The 'Pillars of Creation' Hides a Special Magnetic Field Which Can Teach Us More About Star Formation


The 'Pillars of Creation' Hides a Special Magnetic Field Which Can Teach Us More About Star Formation

NASA, ESA and the Hubble Heritage Team (STScI/AURA)

You’ve likely seen the famous Hubble telescope photo of the Pillars of Creation – the long trunks of a nebula which resemble the hand of some Lovecraftian deity. 

Beyond being cool (and very big, they’re a few lightyears in length), the gas columns also serve as stellar nurseries with young stars forming inside of them, which isn’t uncommon for any sizable nebula. But the Pillars do have something unique about them, as a team led by astronomers at the University of Central Lancashire in England have discovered and mapped out a never-before-seen magnetic field running along the length of the Pillars.

This led the team to come up with a new proposal regarding the iconic cosmic gas fingers: since these magnetic fields run counter to other fields in the region, the Pillars are likely given their shape and held together magnetically, and this has some big consequences for the stars forming inside.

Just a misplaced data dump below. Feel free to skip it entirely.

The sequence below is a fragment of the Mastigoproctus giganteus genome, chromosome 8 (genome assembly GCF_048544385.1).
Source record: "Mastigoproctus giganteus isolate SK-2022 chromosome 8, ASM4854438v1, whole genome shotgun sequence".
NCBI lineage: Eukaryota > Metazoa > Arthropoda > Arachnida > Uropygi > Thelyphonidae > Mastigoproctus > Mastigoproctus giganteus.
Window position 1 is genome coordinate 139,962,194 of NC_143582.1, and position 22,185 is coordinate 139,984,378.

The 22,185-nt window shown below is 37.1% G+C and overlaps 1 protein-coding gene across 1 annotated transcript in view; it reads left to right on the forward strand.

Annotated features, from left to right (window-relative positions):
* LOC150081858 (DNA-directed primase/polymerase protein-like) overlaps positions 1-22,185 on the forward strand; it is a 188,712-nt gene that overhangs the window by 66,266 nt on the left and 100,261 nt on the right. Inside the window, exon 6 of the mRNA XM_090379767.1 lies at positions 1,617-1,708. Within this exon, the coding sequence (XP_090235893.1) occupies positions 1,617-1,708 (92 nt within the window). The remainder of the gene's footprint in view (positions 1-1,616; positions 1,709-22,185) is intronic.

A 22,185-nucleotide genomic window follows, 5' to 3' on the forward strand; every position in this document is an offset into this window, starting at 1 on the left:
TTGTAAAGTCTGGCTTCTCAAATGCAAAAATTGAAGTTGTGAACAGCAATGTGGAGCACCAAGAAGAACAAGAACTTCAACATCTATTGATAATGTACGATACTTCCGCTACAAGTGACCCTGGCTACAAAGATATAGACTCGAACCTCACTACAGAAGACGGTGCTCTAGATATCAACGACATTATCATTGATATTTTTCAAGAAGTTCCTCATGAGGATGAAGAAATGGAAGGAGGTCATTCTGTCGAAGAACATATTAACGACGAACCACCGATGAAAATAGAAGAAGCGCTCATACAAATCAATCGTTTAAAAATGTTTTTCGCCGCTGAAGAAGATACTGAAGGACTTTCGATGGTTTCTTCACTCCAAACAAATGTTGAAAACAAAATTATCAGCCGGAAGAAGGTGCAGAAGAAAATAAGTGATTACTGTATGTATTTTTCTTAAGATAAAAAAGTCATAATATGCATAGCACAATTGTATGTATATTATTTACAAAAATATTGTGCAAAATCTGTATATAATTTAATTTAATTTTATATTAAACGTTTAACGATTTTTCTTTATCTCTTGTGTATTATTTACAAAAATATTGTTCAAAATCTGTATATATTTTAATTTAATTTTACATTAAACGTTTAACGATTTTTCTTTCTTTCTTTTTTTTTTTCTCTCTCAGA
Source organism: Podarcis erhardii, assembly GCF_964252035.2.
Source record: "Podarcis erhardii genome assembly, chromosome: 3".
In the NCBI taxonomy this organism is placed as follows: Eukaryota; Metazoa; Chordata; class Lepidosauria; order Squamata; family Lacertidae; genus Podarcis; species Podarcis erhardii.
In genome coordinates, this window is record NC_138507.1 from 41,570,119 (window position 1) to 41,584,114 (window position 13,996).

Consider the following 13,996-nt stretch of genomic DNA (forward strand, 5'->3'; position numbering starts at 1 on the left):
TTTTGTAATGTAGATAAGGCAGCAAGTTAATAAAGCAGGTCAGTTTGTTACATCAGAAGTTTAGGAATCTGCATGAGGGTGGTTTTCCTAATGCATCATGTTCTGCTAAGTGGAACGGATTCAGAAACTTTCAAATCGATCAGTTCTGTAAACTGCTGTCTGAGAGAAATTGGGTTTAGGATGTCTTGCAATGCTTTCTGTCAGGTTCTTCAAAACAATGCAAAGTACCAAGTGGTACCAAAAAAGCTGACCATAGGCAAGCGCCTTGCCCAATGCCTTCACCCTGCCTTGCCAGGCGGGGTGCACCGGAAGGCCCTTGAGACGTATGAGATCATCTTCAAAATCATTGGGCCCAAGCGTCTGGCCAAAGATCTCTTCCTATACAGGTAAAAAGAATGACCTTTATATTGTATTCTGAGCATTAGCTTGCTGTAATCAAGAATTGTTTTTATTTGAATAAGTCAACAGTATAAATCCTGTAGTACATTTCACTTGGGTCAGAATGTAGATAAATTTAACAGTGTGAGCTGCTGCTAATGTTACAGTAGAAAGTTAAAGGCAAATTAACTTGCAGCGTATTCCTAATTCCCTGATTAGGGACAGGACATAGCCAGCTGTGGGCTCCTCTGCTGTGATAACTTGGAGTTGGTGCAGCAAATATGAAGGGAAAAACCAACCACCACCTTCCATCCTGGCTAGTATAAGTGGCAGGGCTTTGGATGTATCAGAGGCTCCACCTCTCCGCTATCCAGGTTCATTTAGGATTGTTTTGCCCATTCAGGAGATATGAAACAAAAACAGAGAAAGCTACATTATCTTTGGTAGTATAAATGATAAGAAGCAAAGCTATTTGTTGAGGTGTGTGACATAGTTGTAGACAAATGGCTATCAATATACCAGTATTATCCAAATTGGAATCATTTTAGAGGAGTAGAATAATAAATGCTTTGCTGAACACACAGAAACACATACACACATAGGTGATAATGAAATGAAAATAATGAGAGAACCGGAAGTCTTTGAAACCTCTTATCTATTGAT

If magnetic support truly does hold the Pillars of Creation together, then the stars are likely formed by clumps of gas collapsing together due to being slowed by the magnetic field. And the rest of the slowed gas would similarly condense into the odd shape seen in the photo.

The researchers made the discovery by analyzing the Pillars through the James Clerk Maxwell Telescope in Hawaii. Derek Ward-Thompson, the head of the School of Physical Sciences and Computing at the University of Central Lancashire, said the following in an official statement from the school:

Opening quote

“The technology employed to view the minutiae of the magnetic fields is truly remarkable, and the fact that we have been able to observe the incredibly weak magnetic field with this sensitive instrument will help us to solve the mystery of the formation of stars.”

Closing quote

The Pillars of Creation is technically the name of the famous Hubble photograph, as the Pillars themselves are just a protrusion within the Eagle Nebula about 7,000 lightyears away from Earth, in the Serpens constellation.

Hubble has examined lots of other strange nebulae over the decades, and they might be worth a look too in case any similar magnetic fields are hidden inside.



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